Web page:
McNeil takes government back to where it began
By Heather Killen
Stephen McNeil may well be on his way to becoming the ‘people’s premier,’ at least to folks in Annapolis County.
The new premier surprised many when he announced last week that the swearing-in ceremony for himself and his executive council would take place at King’s Theatre, in Annapolis Royal, rather than the usual digs in Halifax.
Moreover he didn’t search out a swanky party venue for his reception. He did what any of us would do if we had to feed a crowd on a taxpayer’s dime. He rented the local legion.
Brigadier-General, the Honourable J.J. Grant CMM, ONS, CD (Ret'd), Lieutenant Governor of Nova Scotia arrived at King’s Theatre by limousine. Other special guests at the ceremony included former Premier Gerald Regan and former Lieutenant Governors Myra Freeman and Mayann Francis.
The theatre was filled to standing room only, as special guests and media watched the 28th premier and 15 members of the executive council be sworn in on October 22.
In his speech following the oaths, Premier McNeil welcomed everyone to Annapolis Royal, noting it is the birthplace of democracy in Canada.
He added that a new chapter is beginning on the province’s road to democracy, one that respects the traditional values held by small towns like Annapolis Royal.
‘This town and its people embody Nova Scotia’s proud culture and heritage,” he said. “Communities like this are the cornerstone of our province, we must never forget our history and the sacrifices and investments of celebrated towns such as Annapolis Royal.”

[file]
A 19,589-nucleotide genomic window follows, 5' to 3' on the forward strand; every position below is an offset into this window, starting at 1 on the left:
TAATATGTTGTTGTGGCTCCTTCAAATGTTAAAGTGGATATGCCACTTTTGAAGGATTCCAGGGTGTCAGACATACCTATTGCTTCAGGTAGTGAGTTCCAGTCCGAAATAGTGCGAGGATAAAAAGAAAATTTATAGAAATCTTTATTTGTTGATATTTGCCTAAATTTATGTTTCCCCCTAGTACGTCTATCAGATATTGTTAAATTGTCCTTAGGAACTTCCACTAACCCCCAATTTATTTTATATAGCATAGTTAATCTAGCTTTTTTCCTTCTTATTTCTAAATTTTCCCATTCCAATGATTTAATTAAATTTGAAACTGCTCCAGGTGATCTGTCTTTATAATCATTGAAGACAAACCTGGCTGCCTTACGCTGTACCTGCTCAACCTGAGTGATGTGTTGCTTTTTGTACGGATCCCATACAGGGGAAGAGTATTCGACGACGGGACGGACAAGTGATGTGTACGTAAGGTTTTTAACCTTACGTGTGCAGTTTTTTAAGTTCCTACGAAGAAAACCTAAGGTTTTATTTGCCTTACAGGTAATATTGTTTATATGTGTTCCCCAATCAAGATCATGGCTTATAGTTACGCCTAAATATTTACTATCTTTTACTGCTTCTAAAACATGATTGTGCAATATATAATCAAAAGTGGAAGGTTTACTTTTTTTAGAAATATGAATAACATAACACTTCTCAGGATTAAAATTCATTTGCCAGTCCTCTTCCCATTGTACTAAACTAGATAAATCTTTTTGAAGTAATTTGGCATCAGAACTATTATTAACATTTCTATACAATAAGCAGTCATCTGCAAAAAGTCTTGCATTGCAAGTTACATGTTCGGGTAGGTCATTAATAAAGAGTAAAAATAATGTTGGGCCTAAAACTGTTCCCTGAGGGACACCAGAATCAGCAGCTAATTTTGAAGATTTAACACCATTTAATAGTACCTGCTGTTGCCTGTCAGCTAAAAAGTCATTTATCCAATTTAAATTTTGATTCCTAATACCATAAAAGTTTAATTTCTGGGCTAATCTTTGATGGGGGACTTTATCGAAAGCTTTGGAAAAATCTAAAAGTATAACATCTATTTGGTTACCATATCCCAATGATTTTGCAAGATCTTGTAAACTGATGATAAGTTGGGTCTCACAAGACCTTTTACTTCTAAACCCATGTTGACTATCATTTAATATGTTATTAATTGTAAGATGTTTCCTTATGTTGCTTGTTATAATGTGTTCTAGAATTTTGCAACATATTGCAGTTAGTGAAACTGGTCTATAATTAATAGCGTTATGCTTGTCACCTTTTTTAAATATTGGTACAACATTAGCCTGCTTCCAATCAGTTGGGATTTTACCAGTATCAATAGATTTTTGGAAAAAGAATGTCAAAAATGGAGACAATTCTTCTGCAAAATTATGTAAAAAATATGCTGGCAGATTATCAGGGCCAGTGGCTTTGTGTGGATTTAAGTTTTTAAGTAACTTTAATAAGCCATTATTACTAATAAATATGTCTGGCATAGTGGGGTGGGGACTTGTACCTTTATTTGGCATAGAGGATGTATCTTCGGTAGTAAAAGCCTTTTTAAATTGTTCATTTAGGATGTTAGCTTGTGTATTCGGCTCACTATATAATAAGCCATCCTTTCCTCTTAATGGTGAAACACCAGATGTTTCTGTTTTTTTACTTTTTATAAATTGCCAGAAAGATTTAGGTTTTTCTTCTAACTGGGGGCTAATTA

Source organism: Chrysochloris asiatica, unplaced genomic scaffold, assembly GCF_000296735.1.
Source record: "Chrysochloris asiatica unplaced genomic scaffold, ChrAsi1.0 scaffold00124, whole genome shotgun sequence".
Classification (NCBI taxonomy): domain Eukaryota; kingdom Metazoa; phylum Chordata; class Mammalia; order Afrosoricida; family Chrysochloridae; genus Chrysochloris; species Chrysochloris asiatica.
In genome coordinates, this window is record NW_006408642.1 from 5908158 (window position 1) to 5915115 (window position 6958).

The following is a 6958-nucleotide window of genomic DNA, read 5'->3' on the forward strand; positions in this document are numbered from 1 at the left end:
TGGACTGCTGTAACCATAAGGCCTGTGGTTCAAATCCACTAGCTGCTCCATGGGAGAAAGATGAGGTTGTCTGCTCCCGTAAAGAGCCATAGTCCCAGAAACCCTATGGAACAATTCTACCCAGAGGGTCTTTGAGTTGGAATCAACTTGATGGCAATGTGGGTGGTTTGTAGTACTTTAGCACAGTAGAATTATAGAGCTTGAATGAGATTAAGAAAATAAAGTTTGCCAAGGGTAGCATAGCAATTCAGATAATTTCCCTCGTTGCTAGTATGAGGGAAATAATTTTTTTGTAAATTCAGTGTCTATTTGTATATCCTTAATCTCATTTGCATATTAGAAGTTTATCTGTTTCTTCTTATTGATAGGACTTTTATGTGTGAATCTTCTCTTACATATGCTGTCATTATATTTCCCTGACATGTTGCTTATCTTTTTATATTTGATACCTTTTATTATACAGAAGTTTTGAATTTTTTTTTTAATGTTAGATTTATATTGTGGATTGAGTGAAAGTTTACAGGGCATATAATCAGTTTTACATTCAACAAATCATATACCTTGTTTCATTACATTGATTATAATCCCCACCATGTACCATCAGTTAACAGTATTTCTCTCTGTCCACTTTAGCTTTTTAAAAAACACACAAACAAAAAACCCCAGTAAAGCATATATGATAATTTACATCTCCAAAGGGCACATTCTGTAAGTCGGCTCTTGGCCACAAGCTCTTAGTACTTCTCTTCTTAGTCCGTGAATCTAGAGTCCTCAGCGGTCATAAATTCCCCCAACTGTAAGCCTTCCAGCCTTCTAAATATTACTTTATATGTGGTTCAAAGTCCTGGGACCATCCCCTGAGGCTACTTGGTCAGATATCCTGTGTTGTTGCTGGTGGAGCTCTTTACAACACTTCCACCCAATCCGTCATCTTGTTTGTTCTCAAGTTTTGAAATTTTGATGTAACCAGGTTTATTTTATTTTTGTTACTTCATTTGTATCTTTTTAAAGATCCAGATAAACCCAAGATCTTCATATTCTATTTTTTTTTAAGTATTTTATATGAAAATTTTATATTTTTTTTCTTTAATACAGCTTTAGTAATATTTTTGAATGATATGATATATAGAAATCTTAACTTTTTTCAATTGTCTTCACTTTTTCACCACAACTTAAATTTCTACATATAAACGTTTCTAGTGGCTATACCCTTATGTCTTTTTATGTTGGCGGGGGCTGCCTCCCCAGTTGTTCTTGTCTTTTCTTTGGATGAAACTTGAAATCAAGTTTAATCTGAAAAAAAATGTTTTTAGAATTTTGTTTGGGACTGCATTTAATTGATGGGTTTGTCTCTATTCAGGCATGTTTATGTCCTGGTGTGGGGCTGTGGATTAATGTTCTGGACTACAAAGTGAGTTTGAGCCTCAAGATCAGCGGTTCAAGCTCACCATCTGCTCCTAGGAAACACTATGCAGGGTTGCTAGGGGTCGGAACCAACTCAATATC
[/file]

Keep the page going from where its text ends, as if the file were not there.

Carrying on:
He thanked the community for its support and encouragement along his journey, adding that the province’s future depends on the contributions of people from all communities.
“I am deeply humbled that the people of Nova Scotia have asked me to form a new government in our province,” the premier said. “The task before us will have its challenges, but I am eager to begin work.”
Geoff Keymer, manager of King’s Theatre, says he was surprised and pleased when the premier chose Annapolis Royal for this event.
“I don’t think I’ve seen so many well-dressed people and limousines here before,” he joked. “It’s a tremendous thing for the town to host this here, I hope it’s a sign that there is a different focus and that things will slowly turn around for rural areas.”
Local talent was lined up for special performances during the ceremony and reception. Elizabeth Harwood, ARCT, FRCCO, the organist and choir director at St. Luke’s Anglican Church in Annapolis Royal was asked to accompany vocalist Caroline Burton, a Grade 12 student at Horton High.
The Kings Chorale Children’s Chorus were also invited to perform, “Where the Wind Goes,” led by Shannon Patterson Young, and accompanied by Elizabeth Harwood.
When Premier McNeil walked across town to his luncheon, his entourage was a group of students from Annapolis West Education Centre.
When they arrived at the Legion, ties were loosened and the polite chitchat and formal handshakes gave way to hugs, as well-wishers waited to offer up their hometown congratulations.